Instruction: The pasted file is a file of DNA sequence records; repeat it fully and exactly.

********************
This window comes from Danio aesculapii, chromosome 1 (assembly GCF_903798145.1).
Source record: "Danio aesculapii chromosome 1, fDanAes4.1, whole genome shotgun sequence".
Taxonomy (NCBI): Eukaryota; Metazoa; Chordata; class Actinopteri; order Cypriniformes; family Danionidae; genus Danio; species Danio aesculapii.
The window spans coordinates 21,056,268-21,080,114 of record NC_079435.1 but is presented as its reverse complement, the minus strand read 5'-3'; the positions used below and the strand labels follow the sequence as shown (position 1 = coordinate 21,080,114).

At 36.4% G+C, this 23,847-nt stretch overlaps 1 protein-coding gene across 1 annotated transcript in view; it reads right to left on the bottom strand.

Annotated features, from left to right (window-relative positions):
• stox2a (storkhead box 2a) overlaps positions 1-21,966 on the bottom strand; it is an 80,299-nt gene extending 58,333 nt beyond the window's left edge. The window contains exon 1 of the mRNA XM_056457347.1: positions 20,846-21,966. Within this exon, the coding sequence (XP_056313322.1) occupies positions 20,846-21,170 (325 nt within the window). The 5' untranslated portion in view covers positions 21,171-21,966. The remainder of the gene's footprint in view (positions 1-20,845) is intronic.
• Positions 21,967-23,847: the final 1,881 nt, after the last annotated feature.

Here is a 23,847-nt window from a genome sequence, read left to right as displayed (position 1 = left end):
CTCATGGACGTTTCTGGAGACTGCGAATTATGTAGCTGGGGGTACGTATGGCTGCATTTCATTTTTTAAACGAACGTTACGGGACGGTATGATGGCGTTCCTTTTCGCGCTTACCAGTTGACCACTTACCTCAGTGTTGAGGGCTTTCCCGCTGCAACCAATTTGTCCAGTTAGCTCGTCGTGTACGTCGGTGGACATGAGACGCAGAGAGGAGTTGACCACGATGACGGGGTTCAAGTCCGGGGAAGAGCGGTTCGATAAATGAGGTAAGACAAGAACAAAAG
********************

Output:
This window comes from Danio aesculapii, chromosome 1 (assembly GCF_903798145.1).
Source record: "Danio aesculapii chromosome 1, fDanAes4.1, whole genome shotgun sequence".
Taxonomy (NCBI): Eukaryota; Metazoa; Chordata; class Actinopteri; order Cypriniformes; family Danionidae; genus Danio; species Danio aesculapii.
The window spans coordinates 21,056,268-21,080,114 of record NC_079435.1 but is presented as its reverse complement, the minus strand read 5'-3'; the positions used below and the strand labels follow the sequence as shown (position 1 = coordinate 21,080,114).

At 36.4% G+C, this 23,847-nt stretch overlaps 1 protein-coding gene across 1 annotated transcript in view; it reads right to left on the bottom strand.

Annotated features, from left to right (window-relative positions):
• stox2a (storkhead box 2a) overlaps positions 1-21,966 on the bottom strand; it is an 80,299-nt gene extending 58,333 nt beyond the window's left edge. The window contains exon 1 of the mRNA XM_056457347.1: positions 20,846-21,966. Within this exon, the coding sequence (XP_056313322.1) occupies positions 20,846-21,170 (325 nt within the window). The 5' untranslated portion in view covers positions 21,171-21,966. The remainder of the gene's footprint in view (positions 1-20,845) is intronic.
• Positions 21,967-23,847: the final 1,881 nt, after the last annotated feature.

Here is a 23,847-nt window from a genome sequence, read left to right as displayed (position 1 = left end):
CTCATGGACGTTTCTGGAGACTGCGAATTATGTAGCTGGGGGTACGTATGGCTGCATTTCATTTTTTAAACGAACGTTACGGGACGGTATGATGGCGTTCCTTTTCGCGCTTACCAGTTGACCACTTACCTCAGTGTTGAGGGCTTTCCCGCTGCAACCAATTTGTCCAGTTAGCTCGTCGTGTACGTCGGTGGACATGAGACGCAGAGAGGAGTTGACCACGATGACGGGGTTCAAGTCCGGGGAAGAGCGGTTCGATAAATGAGGTAAGACAAGAACAAAAG